Investments are always considered superior for wealth accumulation when compared to savings. It has a wider margin for capital gains and some avenues such as stock market can get you high returns in a short time.
People invest their money in various avenues to get returns that could help them achieve their short-term or long-term goals. When investing in avenues like equities and mutual funds,there is a constant risk of capital loss. To avoid such situations, people use numerous tools and instruments, but there are much simpler ways such as ‘Compounding’.
What is Compounding?
Seasoned investors believe, returns should be reinvested for amplified benefits. Returns when re-invested secures your capital and simultaneously makes way for new investment sources. Compounding can be implemented in any investment avenue both for long term and short terms gains.
How does compounding work?
Investment sources offer returns periodically which are either deposited in the investor’s bank account or via cash payouts. These returns can be channelized fully or partly to invest in different sources. Here is an example which provides an insight into how compounding works.
Dinesh works for an international firm and has a monthly salary of INR 35,000. He has been planning to buy a motorcycle for himself which is worth INR 1, 00,000. Dinesh believes that by saving INR 10,000 every month,it will take 10 months to get the bike, which is way too late for him. So following his friend’s advice,he invested in mutual funds. He set the returns frequency on monthly and invested a sum of INR 10,000.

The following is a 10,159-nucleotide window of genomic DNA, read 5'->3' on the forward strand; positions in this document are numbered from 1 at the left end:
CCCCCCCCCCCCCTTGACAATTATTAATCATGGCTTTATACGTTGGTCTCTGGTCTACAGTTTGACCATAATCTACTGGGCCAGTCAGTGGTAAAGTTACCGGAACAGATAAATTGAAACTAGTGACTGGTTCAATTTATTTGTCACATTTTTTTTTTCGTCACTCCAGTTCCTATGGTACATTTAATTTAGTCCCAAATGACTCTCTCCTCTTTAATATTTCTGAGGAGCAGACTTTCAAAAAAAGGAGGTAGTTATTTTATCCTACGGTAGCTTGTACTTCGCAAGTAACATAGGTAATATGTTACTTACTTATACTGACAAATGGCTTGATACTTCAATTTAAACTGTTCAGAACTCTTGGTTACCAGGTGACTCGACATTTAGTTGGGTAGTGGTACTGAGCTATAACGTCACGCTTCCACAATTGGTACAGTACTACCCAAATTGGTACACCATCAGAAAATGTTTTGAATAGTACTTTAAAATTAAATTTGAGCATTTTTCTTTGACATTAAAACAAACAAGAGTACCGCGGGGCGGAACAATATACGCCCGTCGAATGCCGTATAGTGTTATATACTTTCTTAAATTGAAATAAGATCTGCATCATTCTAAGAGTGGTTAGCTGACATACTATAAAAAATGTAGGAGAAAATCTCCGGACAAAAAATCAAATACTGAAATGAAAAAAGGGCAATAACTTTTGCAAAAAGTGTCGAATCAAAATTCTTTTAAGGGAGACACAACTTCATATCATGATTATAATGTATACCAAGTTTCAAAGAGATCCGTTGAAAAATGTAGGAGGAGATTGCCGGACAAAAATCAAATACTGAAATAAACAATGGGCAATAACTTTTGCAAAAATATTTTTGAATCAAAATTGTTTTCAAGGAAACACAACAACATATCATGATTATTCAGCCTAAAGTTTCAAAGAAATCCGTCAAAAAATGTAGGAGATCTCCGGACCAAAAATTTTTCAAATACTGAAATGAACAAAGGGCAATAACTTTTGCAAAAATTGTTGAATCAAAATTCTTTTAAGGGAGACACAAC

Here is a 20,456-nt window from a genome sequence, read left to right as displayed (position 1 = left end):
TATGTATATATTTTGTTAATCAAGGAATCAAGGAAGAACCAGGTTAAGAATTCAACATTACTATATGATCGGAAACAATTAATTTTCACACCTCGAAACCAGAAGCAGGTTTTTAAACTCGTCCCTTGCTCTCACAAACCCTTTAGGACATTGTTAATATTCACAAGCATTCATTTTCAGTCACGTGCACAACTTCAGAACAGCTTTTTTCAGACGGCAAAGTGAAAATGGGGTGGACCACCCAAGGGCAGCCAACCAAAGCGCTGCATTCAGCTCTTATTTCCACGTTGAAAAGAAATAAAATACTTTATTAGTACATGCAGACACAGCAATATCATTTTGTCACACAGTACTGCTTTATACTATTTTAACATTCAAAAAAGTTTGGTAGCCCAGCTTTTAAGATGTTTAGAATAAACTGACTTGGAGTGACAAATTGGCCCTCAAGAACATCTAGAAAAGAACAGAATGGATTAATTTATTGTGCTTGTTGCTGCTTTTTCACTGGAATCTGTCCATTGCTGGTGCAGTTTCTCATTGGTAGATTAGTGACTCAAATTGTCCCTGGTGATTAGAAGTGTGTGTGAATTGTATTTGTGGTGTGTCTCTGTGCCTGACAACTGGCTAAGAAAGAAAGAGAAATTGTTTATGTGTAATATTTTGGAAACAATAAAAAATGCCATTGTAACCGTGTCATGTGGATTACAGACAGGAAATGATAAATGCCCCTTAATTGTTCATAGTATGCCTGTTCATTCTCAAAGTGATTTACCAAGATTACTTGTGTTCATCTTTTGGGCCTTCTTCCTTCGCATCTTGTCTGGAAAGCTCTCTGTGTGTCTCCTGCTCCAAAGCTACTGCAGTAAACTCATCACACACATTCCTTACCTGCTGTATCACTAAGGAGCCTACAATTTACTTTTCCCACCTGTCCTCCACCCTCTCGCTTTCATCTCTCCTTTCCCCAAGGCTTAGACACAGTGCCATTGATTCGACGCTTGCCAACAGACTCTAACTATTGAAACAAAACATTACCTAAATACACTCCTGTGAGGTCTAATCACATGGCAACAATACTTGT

In the first month,the stock market performed well, and he earned INR 1000. This seemed pretty low to which he decided to invest in other sources like equity funds. He invested the recently gained INR 1000 in the stock market and decided to keep the mutual fund investment constant.
The coming month he had amassed around INR 5000 which was re-invested in the same sources. With the high investment amount equity funds bagged him returns amounting to INR 10000, while his mutual fund’s income stayed constant. For the next month,he invested INR 5000 in mutual funds and INR 5000 in the stock market. So now the invested amount was INR 15,000 in mutual funds and INR 10000 in equity. To support the investments, he decided to add INR 10,000 to each of the investment sources. Hence, by the end of the sixth month,he was able to amass INR 1, 00,000 to purchase the motorcycle.
Compounding is a basic and easy investment strategy that can be implemented for higher returns in a short duration of time. However, it is necessary to consider factors like tax and interest income for successful wealth accumulation. While it sounds easy to reinvest your earnings, the risks of investing should also be considered. This is where investing strategies come into play.